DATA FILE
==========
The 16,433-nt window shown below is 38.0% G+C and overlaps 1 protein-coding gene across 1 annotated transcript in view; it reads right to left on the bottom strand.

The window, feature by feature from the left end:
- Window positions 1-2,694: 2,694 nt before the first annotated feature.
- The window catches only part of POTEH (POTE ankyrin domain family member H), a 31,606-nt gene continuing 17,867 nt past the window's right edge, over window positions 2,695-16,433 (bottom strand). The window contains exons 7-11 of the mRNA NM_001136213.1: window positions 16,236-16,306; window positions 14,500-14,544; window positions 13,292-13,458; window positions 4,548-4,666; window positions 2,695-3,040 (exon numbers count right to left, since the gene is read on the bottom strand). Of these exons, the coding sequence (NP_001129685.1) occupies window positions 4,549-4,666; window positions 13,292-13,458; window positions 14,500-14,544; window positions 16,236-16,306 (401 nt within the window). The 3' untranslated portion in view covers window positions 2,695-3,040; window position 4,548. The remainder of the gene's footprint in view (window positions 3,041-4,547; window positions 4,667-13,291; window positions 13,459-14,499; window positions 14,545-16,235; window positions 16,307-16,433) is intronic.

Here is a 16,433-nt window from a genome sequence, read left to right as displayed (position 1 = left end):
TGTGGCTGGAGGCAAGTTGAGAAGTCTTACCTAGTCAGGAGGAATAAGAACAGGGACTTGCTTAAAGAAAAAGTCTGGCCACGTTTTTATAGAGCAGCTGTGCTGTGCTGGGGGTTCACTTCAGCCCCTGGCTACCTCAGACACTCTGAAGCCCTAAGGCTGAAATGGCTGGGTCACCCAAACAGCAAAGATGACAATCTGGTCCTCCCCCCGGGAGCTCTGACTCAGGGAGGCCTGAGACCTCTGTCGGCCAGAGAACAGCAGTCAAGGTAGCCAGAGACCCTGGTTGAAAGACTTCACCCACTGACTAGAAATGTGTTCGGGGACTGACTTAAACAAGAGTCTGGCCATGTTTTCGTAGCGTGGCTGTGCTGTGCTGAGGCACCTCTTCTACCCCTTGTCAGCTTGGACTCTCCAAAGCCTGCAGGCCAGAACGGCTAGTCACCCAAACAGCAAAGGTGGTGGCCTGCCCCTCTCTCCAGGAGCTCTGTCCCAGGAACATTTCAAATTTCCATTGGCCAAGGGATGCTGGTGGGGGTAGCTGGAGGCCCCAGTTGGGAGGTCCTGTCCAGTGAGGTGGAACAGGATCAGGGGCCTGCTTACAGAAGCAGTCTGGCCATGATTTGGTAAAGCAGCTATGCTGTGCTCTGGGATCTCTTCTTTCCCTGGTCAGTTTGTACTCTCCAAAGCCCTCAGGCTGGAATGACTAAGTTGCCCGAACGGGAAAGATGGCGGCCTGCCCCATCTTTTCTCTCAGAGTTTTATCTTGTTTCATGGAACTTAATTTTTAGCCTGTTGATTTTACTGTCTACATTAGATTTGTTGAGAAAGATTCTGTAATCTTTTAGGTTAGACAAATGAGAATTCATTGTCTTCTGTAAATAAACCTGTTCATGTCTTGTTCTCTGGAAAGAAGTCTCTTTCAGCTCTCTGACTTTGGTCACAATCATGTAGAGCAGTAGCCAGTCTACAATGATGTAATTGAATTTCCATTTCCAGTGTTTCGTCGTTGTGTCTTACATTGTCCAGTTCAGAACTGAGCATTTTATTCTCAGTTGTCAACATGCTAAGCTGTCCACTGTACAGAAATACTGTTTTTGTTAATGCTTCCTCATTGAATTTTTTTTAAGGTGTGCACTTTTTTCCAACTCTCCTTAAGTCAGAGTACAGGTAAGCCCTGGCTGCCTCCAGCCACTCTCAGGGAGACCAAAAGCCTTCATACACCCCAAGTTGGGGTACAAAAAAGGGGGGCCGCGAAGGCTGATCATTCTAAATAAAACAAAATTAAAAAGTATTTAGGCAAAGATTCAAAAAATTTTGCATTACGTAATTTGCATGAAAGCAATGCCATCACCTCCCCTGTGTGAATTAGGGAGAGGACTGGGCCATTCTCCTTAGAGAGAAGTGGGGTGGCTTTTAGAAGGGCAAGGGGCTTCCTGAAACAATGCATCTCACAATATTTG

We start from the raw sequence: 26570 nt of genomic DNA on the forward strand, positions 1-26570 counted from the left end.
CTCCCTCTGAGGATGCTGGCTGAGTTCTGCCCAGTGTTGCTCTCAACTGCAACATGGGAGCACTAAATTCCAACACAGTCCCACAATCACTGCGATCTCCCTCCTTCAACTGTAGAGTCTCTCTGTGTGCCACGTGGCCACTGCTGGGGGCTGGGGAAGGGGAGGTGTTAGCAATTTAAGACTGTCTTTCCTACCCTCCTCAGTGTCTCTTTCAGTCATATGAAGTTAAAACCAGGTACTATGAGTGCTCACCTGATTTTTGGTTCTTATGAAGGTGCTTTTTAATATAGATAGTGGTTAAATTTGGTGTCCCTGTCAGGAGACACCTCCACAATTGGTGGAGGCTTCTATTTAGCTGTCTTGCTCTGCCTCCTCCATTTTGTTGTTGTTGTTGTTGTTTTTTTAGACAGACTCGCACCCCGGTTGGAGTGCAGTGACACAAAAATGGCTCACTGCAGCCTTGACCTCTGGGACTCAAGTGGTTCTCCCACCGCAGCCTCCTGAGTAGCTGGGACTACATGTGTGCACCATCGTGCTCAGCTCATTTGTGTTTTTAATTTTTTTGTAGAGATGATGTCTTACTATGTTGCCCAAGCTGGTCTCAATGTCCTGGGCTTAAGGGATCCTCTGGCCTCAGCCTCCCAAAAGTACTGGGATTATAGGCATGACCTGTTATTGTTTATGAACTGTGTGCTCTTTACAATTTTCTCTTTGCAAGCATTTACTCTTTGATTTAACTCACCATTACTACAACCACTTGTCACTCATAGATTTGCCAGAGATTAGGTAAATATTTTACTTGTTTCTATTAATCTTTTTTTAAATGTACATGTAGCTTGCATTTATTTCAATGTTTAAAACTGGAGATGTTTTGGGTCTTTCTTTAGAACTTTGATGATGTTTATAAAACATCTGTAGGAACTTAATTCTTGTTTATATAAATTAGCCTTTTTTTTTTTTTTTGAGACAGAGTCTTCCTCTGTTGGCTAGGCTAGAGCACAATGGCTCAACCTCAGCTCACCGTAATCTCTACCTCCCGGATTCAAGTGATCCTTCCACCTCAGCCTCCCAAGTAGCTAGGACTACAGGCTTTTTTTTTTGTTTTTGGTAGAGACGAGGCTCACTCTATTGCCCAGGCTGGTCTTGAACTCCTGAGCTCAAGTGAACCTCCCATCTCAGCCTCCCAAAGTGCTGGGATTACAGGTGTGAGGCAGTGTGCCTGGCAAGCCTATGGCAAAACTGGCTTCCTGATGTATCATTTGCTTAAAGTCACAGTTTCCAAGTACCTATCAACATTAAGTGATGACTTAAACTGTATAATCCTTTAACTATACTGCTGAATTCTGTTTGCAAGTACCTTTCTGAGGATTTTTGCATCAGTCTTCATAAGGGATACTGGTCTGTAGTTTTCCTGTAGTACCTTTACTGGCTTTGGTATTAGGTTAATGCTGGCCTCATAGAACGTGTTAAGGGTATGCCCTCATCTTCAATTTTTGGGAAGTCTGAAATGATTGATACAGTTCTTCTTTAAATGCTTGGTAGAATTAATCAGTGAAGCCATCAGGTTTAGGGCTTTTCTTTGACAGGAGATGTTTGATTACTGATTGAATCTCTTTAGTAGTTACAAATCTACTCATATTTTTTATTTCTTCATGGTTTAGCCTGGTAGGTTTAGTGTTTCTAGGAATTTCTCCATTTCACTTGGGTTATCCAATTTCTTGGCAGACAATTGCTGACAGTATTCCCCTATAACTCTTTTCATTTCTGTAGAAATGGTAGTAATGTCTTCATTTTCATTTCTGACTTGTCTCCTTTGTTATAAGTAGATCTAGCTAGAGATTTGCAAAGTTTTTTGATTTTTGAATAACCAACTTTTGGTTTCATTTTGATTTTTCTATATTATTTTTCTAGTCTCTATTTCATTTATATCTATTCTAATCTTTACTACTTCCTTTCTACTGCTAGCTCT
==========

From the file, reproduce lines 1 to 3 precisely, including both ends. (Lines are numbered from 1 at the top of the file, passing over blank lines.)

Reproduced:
The 16,433-nt window shown below is 38.0% G+C and overlaps 1 protein-coding gene across 1 annotated transcript in view; it reads right to left on the bottom strand.

The window, feature by feature from the left end:
- Window positions 1-2,694: 2,694 nt before the first annotated feature.